Rivlin thanks WJC for standing up for Jewish people / Netanyahu to WJC: Israel isn't isolated
Mon, 12 Sep 2016
JERUSALEM - Israeli Prime Minister Benjamin Netanyahu told a delegation of World Jewish Congress (WJC) leaders on Sunday that despite the perception that Israel is isolated, there had been a dramatic expansion of relations with countries recently, including in the Arab world, something that would have been inconceivable just five years ago. “There is a lot of talk about Israel’s isolation. I beg to differ,” Netanyahu said. Countries across the Middle East were starting to view Israel less as an enemy and more as an important ally in the fight against terror. On Monday, the WJC Executive members were received by Israel’s President Reuven Rivlin, who outlined three major challenges facing Israel and the Jewish Diaspora. The WJC delegation at both meetings was headed by WJC President Ronald S. Lauder, Chairman of the Governing Board David de Rothschild, and Treasurer Chella Safra.
Netanyahu called the core of the conflict in the Middle East a conflict between medievalism and modernity. The cause of the specific conflict with the Palestinians is not territories and not settlements, but the persistent refusal of the Palestinians to recognize a Jewish state in any boundary and the inculcation to hate, the prime minister said. "I am very hopeful for Israel's future,” Netanyahu said, telling the WJC delegation: "You have always been there for us."
Rivlin: ‘Jewish leadership facing three major challenges’
At the meeting on Monday at his official residence, President Reuven Rivlin focused on what he called the “three major challenges” Jewish leadership is facing today: Helping Jewish communities in need, strengthening relations between young adults and the State of Israel, and keeping Israel as a “strong, open and prosperous society."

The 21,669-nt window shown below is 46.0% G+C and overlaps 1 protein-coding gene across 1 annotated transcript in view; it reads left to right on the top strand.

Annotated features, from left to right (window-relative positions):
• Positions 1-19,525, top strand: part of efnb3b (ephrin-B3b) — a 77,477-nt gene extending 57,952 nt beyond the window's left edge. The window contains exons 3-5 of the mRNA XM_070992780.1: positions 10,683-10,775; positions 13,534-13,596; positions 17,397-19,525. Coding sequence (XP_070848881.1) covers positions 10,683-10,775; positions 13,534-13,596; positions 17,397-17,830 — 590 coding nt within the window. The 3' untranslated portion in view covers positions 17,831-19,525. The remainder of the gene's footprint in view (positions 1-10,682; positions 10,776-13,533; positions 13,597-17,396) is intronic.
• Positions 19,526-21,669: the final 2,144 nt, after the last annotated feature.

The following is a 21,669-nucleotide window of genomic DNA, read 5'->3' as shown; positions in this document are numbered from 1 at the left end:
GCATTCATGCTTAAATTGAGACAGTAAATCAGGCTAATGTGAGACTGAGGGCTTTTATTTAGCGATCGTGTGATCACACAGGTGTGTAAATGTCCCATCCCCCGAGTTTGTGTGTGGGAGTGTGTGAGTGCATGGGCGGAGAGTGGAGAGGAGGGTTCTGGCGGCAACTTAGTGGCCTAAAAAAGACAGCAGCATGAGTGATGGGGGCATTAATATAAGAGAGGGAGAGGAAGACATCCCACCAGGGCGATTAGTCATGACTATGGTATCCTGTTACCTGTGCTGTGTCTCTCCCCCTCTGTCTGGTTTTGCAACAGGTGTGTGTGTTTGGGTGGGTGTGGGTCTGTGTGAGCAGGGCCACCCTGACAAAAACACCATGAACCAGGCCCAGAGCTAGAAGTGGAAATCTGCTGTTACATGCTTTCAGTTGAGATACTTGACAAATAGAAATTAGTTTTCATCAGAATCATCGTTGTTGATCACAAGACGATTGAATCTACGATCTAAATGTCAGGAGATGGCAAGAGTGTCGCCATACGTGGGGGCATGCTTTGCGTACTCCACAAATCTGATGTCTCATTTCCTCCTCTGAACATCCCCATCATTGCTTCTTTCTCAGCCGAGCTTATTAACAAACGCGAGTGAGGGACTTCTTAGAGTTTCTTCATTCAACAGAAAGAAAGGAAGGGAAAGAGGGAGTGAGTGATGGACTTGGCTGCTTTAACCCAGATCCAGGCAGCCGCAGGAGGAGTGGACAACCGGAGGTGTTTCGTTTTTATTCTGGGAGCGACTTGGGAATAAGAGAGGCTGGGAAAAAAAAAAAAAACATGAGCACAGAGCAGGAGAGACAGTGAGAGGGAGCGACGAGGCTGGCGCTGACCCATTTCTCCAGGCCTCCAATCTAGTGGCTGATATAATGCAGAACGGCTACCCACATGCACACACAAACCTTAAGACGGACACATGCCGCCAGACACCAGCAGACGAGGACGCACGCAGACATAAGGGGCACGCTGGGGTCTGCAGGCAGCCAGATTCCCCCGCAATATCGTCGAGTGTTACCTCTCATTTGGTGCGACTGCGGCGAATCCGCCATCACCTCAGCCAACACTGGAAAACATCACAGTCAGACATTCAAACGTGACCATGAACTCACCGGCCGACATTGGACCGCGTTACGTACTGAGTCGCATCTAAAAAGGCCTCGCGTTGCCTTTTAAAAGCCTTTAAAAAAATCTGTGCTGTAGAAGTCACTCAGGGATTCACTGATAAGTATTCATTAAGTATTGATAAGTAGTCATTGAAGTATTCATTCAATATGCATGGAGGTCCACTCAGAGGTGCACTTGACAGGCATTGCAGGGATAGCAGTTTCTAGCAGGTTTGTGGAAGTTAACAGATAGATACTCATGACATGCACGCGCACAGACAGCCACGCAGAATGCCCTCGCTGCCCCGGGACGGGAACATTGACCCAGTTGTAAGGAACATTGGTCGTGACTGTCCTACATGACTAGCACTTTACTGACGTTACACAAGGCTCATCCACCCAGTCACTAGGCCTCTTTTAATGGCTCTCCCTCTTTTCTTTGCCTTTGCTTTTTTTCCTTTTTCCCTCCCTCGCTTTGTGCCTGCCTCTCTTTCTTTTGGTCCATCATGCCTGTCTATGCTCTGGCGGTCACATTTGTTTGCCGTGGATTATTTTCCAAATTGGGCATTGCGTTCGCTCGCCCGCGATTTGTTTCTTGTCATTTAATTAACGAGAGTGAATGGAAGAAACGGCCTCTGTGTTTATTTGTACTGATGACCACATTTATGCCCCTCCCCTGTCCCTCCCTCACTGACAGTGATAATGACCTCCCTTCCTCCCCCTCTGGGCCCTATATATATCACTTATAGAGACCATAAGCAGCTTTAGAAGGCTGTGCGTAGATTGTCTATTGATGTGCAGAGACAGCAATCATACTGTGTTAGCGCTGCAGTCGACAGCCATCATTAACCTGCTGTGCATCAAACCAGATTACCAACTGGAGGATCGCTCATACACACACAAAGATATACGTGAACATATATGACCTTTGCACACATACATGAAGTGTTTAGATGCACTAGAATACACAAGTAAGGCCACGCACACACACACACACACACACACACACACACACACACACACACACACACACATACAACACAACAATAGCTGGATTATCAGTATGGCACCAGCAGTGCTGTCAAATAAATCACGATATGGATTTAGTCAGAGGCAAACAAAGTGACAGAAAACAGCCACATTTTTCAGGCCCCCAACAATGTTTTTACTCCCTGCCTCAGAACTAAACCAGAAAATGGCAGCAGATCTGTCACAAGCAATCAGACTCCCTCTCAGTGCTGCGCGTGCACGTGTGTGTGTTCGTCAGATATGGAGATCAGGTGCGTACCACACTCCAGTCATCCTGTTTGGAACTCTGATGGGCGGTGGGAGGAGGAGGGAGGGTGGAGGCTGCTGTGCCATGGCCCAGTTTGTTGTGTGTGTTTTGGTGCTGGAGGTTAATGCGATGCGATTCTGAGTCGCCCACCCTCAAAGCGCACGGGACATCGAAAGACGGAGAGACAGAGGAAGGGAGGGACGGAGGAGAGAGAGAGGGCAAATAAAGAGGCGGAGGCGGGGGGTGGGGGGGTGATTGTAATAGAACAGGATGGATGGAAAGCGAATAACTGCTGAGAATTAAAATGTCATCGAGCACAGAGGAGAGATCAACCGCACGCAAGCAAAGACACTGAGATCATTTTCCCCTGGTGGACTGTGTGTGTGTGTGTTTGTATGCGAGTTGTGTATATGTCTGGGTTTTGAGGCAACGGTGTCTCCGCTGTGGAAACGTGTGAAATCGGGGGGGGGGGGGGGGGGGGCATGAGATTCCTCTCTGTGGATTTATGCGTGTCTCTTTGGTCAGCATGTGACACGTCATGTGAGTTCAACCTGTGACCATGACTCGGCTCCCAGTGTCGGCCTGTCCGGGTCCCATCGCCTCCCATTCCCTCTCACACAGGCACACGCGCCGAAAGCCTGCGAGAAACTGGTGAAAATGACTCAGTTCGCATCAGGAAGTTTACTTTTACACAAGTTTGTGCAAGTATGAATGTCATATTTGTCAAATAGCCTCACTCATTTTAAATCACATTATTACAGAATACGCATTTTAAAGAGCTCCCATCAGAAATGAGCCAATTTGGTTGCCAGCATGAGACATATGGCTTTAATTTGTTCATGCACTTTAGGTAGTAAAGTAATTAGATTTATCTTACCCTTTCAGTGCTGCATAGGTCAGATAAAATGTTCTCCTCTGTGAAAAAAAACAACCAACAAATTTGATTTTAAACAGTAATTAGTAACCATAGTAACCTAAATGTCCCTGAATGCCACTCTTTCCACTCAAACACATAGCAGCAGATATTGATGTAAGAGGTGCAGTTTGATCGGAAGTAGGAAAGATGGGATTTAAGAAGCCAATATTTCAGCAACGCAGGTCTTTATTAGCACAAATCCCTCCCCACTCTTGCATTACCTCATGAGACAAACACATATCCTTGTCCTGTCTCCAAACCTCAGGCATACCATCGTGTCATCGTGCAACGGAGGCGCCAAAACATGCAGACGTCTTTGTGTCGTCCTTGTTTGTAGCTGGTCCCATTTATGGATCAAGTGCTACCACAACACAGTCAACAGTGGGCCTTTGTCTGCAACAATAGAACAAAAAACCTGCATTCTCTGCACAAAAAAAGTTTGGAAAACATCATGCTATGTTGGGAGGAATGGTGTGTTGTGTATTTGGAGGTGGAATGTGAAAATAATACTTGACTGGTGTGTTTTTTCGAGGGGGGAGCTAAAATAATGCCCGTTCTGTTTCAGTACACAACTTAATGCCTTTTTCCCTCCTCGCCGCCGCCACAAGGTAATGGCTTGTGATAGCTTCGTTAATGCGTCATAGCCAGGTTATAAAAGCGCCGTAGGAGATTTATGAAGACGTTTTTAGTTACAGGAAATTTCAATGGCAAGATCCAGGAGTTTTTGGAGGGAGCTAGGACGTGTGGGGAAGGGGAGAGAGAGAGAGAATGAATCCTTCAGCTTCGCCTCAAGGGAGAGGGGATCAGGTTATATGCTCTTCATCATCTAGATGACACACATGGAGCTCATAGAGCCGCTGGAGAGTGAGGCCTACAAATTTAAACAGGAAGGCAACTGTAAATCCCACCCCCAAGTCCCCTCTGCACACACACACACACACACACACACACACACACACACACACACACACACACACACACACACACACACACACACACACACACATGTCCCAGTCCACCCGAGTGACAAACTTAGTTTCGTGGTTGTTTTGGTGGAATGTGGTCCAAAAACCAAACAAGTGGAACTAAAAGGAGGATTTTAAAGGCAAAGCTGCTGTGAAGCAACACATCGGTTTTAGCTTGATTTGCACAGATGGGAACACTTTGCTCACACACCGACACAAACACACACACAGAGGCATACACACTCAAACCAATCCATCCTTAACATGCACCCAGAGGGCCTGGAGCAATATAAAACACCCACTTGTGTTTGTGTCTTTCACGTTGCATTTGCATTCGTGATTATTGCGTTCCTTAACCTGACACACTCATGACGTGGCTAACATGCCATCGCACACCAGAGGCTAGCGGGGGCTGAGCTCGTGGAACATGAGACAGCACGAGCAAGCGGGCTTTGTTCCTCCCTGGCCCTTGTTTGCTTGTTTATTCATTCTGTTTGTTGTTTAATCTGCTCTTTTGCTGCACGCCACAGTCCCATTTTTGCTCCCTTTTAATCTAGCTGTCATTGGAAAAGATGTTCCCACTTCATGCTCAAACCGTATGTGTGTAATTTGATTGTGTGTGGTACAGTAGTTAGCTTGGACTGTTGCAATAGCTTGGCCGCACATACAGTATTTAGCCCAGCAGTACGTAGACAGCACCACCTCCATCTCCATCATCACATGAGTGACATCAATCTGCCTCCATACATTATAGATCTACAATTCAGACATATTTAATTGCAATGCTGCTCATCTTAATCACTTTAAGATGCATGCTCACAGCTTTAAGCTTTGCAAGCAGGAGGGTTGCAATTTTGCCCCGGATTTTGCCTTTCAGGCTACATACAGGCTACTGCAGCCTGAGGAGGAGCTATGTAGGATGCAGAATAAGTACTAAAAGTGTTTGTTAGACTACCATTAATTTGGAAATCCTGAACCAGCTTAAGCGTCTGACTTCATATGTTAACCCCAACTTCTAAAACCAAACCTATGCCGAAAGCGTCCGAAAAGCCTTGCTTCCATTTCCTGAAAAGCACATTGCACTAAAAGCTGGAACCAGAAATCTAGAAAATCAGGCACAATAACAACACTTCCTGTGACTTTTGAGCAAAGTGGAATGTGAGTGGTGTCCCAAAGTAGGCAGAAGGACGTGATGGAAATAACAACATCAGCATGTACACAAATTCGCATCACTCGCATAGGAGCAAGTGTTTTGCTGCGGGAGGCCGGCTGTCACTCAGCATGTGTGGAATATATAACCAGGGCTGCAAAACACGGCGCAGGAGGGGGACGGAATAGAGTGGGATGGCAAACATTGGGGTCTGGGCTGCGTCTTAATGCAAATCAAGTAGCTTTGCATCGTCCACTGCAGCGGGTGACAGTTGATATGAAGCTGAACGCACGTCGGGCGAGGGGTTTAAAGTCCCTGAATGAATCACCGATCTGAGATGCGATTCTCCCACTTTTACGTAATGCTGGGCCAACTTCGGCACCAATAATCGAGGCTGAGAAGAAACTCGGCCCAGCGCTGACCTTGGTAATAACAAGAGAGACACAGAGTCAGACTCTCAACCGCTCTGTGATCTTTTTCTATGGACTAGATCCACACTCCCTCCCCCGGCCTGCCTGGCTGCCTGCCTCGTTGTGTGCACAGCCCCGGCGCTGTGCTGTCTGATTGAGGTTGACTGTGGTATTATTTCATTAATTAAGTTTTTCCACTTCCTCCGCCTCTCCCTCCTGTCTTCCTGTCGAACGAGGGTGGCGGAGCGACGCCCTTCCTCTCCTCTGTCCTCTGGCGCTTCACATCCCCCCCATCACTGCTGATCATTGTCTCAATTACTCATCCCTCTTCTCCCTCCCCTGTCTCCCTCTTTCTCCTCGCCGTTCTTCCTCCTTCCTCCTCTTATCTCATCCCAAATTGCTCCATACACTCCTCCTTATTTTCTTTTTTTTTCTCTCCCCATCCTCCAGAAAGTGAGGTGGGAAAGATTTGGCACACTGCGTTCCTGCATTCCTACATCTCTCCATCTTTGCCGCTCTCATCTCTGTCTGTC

Rivlin thanked the World Jewish Congress for working “day and night to stand up for the Jewish people, and to look after the needs of the Jewish people around the world” and added: “When I visited Bulgaria, I saw with my own eyes how World Jewish Congress helps this community, and helps ensure Jewish continuity.”
Israel’s head of state went on to say: “The younger generation does not remember a world without Israel - some perhaps even take Israel for granted. Still, Jewish students today face a day to day struggle on campus and on the internet against Israel. They are called on to stand up for Israel for being Jewish, and it is not easy. This challenge is not just for them, this challenge is not just for you, it is a challenge for us in the State of Israel and in the Diaspora.
“I am pleased to say there are many good projects, in Israel and around the world to keep the bond between us strong. Each of you represent proud communities: proud to be Jews and proud to stand with Israel.
“Israel is proud to stand with you and with your communities. Together we must work to strengthen the bond between our communities, more than ever.”
Rivlin said he had set at the top of his agenda the need to build bridges between the different groups that make up Israel’s society, which he said “is made up of four different communities; secular, ultra-Orthodox, National Religious, and Arab. Four tribes who live in different cities, and read different newspapers. Four tribes who learn in different schools, in different education systems, with different identities, different dreams, and different hopes.”
The president called this “a challenge which goes to the very heart of our lives here, to the very heart of Zionism, and to the very heart of the existence and survival of the State of Israel. As leaders of the Jewish communities around the world you are all important partners in this mission and I hope we will find the way to work together.”
WJC President Ronald S. Lauder thanked President Rivlin and said: “You make us all very proud.” He presented him with the front page of the New York Yiddish newspaper ‘Der Tog-Morgan-Journal’ of 7 June 1967, the headline marking the liberation of the Old City of Jerusalem and the reunification of the city.
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